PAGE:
When was the last time you walked with free ears?
I nearly always walk with my headphones in. The introvert in me quite enjoys the feeling of escape that it gives me. Most of the time I’m listening to podcasts so it’s also a great way of keeping up-to-date.
On Saturday I went walking and I forgot my headphones.
I was immediately frustrated that I couldn’t enjoy my normal experience and a long day of walking ahead. There were a couple of podcasts that I was really looking forward to listening to and now a change of plan had been thrust open me by my own foolishness.
As the frustration subsided I started to realise something – the experience of walking with free ears was invigorating.
As I walked up the hill I marvelled at the peace and quiet of that particular day.
Higher up the clouds were down and the visibility was reduced to a few metres, the wind was blowing and my hood was up. The forcefulness of the wind was awesome and I was back in my introverted cocoon.
As a descended later I relished the opportunity to fling off my hood and open my ears to the outside world again.
I think I need to leave my ears free a bit more often.
Have you ever been to a swimming pool with diving boards?
Perhaps you’ve been to one with a full sized, 10 metre tower?
I have and I’ve sat there and wondered what it would be like to be all that way up. How would I respond? Would I have the courage to go for it?
This fascinating film watches as people do just that:
The other day I was sent this as an Amazon recommendation:
For those outside the UK I think it’s worth explaining two things:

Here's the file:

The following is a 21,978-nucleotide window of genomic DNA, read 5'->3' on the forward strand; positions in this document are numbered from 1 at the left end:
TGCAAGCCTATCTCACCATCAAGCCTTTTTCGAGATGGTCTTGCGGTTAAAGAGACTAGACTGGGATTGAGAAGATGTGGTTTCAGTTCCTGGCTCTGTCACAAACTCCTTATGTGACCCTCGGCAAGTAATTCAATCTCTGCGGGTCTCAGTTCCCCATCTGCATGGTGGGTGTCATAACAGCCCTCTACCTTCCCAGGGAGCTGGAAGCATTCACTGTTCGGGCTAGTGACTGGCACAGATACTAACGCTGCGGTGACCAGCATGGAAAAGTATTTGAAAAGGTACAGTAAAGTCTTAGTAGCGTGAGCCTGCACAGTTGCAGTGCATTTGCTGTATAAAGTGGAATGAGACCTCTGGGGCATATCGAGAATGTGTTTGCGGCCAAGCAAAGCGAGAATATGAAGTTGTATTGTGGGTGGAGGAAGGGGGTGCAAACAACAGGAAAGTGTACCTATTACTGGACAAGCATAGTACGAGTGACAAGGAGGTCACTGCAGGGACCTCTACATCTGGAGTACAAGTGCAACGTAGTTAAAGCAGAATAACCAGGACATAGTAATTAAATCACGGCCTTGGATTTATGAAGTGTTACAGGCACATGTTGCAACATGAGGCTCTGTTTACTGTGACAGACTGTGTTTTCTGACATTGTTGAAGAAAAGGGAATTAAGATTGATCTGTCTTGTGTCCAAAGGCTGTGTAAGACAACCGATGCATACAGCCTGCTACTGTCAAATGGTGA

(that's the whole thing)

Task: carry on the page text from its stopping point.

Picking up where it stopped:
- Ed Miliband is a former leader of a political party, he’s a former leader because he wasn’t very successful and lost to David Cameron (who you may have heard of).
- To “trump” has a number of meanings over here, one of which is to break wind usually audibly, I’ve not suddenly taken to politics on this site.
I am pretty sure that Amazon recommendations are created by algorithms without any intervention from a person. They must send millions of these emails every day, so there is no way that people get involved. A set of machines operate a recommendation engine and squirt out the emails.
The aim of recommendation engines is to suggest something that you are likely to buy, they do this via correlation of buying habits, demographics, connections, etc. Thus, somewhere in the middle of that algorithm is a correlation between my buying habits, demographics, etc. and someone who purchased a signed autographed photo of a former leader of the Labour Party. In this case the recommendation engine has produced a trump, is slightly humorous noise. I don’t have anything against Ed, but I don’t want a signed autograph picture of him on my wall, this recommendation is a passing of wind.